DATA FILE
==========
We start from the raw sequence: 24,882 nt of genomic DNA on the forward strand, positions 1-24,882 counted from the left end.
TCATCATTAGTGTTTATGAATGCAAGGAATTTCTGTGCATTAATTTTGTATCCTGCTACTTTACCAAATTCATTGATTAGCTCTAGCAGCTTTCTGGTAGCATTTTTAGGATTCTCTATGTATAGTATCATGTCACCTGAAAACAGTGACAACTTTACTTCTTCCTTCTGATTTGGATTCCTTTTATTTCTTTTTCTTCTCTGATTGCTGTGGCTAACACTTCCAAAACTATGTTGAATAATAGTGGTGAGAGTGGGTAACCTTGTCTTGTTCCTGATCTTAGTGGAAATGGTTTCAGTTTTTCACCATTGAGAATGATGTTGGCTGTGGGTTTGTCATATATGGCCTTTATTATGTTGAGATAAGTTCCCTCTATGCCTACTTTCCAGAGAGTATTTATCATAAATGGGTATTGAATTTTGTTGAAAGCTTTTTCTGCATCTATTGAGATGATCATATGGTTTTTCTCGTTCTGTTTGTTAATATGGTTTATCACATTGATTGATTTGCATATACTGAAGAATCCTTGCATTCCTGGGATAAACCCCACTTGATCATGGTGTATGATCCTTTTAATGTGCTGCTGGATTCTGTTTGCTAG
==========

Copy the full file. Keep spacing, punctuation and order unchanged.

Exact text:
We start from the raw sequence: 24,882 nt of genomic DNA on the forward strand, positions 1-24,882 counted from the left end.
TCATCATTAGTGTTTATGAATGCAAGGAATTTCTGTGCATTAATTTTGTATCCTGCTACTTTACCAAATTCATTGATTAGCTCTAGCAGCTTTCTGGTAGCATTTTTAGGATTCTCTATGTATAGTATCATGTCACCTGAAAACAGTGACAACTTTACTTCTTCCTTCTGATTTGGATTCCTTTTATTTCTTTTTCTTCTCTGATTGCTGTGGCTAACACTTCCAAAACTATGTTGAATAATAGTGGTGAGAGTGGGTAACCTTGTCTTGTTCCTGATCTTAGTGGAAATGGTTTCAGTTTTTCACCATTGAGAATGATGTTGGCTGTGGGTTTGTCATATATGGCCTTTATTATGTTGAGATAAGTTCCCTCTATGCCTACTTTCCAGAGAGTATTTATCATAAATGGGTATTGAATTTTGTTGAAAGCTTTTTCTGCATCTATTGAGATGATCATATGGTTTTTCTCGTTCTGTTTGTTAATATGGTTTATCACATTGATTGATTTGCATATACTGAAGAATCCTTGCATTCCTGGGATAAACCCCACTTGATCATGGTGTATGATCCTTTTAATGTGCTGCTGGATTCTGTTTGCTAG